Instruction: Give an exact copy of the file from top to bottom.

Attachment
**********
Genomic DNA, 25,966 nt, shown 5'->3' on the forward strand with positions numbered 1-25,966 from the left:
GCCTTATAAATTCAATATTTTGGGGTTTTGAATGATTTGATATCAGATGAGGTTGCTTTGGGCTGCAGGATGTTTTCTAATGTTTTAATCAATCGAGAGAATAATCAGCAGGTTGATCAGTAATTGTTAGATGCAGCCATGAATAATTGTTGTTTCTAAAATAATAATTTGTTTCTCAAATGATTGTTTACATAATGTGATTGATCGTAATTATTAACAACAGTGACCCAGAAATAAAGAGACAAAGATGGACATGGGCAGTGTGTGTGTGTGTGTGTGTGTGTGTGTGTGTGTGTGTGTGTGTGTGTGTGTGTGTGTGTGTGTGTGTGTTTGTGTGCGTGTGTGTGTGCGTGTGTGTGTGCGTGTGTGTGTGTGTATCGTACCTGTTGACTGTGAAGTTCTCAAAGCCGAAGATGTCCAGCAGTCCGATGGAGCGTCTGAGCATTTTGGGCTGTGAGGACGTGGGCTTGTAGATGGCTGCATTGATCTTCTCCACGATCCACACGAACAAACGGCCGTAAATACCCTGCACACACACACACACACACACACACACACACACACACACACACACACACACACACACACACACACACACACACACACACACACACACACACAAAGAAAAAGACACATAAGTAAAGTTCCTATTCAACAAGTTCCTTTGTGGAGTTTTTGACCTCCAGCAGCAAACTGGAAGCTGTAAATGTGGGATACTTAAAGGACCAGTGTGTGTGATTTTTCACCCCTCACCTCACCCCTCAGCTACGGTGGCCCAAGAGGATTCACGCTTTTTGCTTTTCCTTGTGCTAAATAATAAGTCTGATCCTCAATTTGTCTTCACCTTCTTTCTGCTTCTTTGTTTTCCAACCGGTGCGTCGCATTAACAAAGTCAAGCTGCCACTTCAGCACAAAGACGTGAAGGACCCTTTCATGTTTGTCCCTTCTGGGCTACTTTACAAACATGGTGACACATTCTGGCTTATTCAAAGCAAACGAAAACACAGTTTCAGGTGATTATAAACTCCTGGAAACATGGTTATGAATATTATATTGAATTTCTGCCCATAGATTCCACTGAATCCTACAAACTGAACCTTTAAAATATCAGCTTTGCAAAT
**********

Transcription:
Genomic DNA, 25,966 nt, shown 5'->3' on the forward strand with positions numbered 1-25,966 from the left:
GCCTTATAAATTCAATATTTTGGGGTTTTGAATGATTTGATATCAGATGAGGTTGCTTTGGGCTGCAGGATGTTTTCTAATGTTTTAATCAATCGAGAGAATAATCAGCAGGTTGATCAGTAATTGTTAGATGCAGCCATGAATAATTGTTGTTTCTAAAATAATAATTTGTTTCTCAAATGATTGTTTACATAATGTGATTGATCGTAATTATTAACAACAGTGACCCAGAAATAAAGAGACAAAGATGGACATGGGCAGTGTGTGTGTGTGTGTGTGTGTGTGTGTGTGTGTGTGTGTGTGTGTGTGTGTGTGTGTGTGTGTGTGTGTTTGTGTGCGTGTGTGTGTGCGTGTGTGTGTGCGTGTGTGTGTGTGTATCGTACCTGTTGACTGTGAAGTTCTCAAAGCCGAAGATGTCCAGCAGTCCGATGGAGCGTCTGAGCATTTTGGGCTGTGAGGACGTGGGCTTGTAGATGGCTGCATTGATCTTCTCCACGATCCACACGAACAAACGGCCGTAAATACCCTGCACACACACACACACACACACACACACACACACACACACACACACACACACACACACACACACACACACACACACACACACACACACACACAAAGAAAAAGACACATAAGTAAAGTTCCTATTCAACAAGTTCCTTTGTGGAGTTTTTGACCTCCAGCAGCAAACTGGAAGCTGTAAATGTGGGATACTTAAAGGACCAGTGTGTGTGATTTTTCACCCCTCACCTCACCCCTCAGCTACGGTGGCCCAAGAGGATTCACGCTTTTTGCTTTTCCTTGTGCTAAATAATAAGTCTGATCCTCAATTTGTCTTCACCTTCTTTCTGCTTCTTTGTTTTCCAACCGGTGCGTCGCATTAACAAAGTCAAGCTGCCACTTCAGCACAAAGACGTGAAGGACCCTTTCATGTTTGTCCCTTCTGGGCTACTTTACAAACATGGTGACACATTCTGGCTTATTCAAAGCAAACGAAAACACAGTTTCAGGTGATTATAAACTCCTGGAAACATGGTTATGAATATTATATTGAATTTCTGCCCATAGATTCCACTGAATCCTACAAACTGAACCTTTAAAATATCAGCTTTGCAAAT